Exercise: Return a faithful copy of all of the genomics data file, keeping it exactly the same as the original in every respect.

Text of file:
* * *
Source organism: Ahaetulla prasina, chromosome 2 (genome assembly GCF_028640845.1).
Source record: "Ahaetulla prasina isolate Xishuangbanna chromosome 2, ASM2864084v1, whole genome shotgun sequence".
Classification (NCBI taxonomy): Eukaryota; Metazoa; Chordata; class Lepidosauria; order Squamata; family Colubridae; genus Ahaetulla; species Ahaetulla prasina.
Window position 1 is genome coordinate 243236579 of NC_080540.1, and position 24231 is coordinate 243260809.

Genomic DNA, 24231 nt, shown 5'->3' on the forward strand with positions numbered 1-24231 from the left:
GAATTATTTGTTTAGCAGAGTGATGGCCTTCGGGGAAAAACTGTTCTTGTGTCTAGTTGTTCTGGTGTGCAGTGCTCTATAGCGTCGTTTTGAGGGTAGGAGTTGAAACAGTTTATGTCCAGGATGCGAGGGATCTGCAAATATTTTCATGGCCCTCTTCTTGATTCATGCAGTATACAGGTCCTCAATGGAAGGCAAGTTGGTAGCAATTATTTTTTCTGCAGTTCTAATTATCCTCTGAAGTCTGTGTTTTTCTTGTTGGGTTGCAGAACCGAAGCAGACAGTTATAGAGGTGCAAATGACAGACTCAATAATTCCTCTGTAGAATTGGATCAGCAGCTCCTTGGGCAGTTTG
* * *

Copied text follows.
Source organism: Ahaetulla prasina, chromosome 2 (genome assembly GCF_028640845.1).
Source record: "Ahaetulla prasina isolate Xishuangbanna chromosome 2, ASM2864084v1, whole genome shotgun sequence".
Classification (NCBI taxonomy): Eukaryota; Metazoa; Chordata; class Lepidosauria; order Squamata; family Colubridae; genus Ahaetulla; species Ahaetulla prasina.
Window position 1 is genome coordinate 243236579 of NC_080540.1, and position 24231 is coordinate 243260809.

Genomic DNA, 24231 nt, shown 5'->3' on the forward strand with positions numbered 1-24231 from the left:
GAATTATTTGTTTAGCAGAGTGATGGCCTTCGGGGAAAAACTGTTCTTGTGTCTAGTTGTTCTGGTGTGCAGTGCTCTATAGCGTCGTTTTGAGGGTAGGAGTTGAAACAGTTTATGTCCAGGATGCGAGGGATCTGCAAATATTTTCATGGCCCTCTTCTTGATTCATGCAGTATACAGGTCCTCAATGGAAGGCAAGTTGGTAGCAATTATTTTTTCTGCAGTTCTAATTATCCTCTGAAGTCTGTGTTTTTCTTGTTGGGTTGCAGAACCGAAGCAGACAGTTATAGAGGTGCAAATGACAGACTCAATAATTCCTCTGTAGAATTGGATCAGCAGCTCCTTGGGCAGTTTG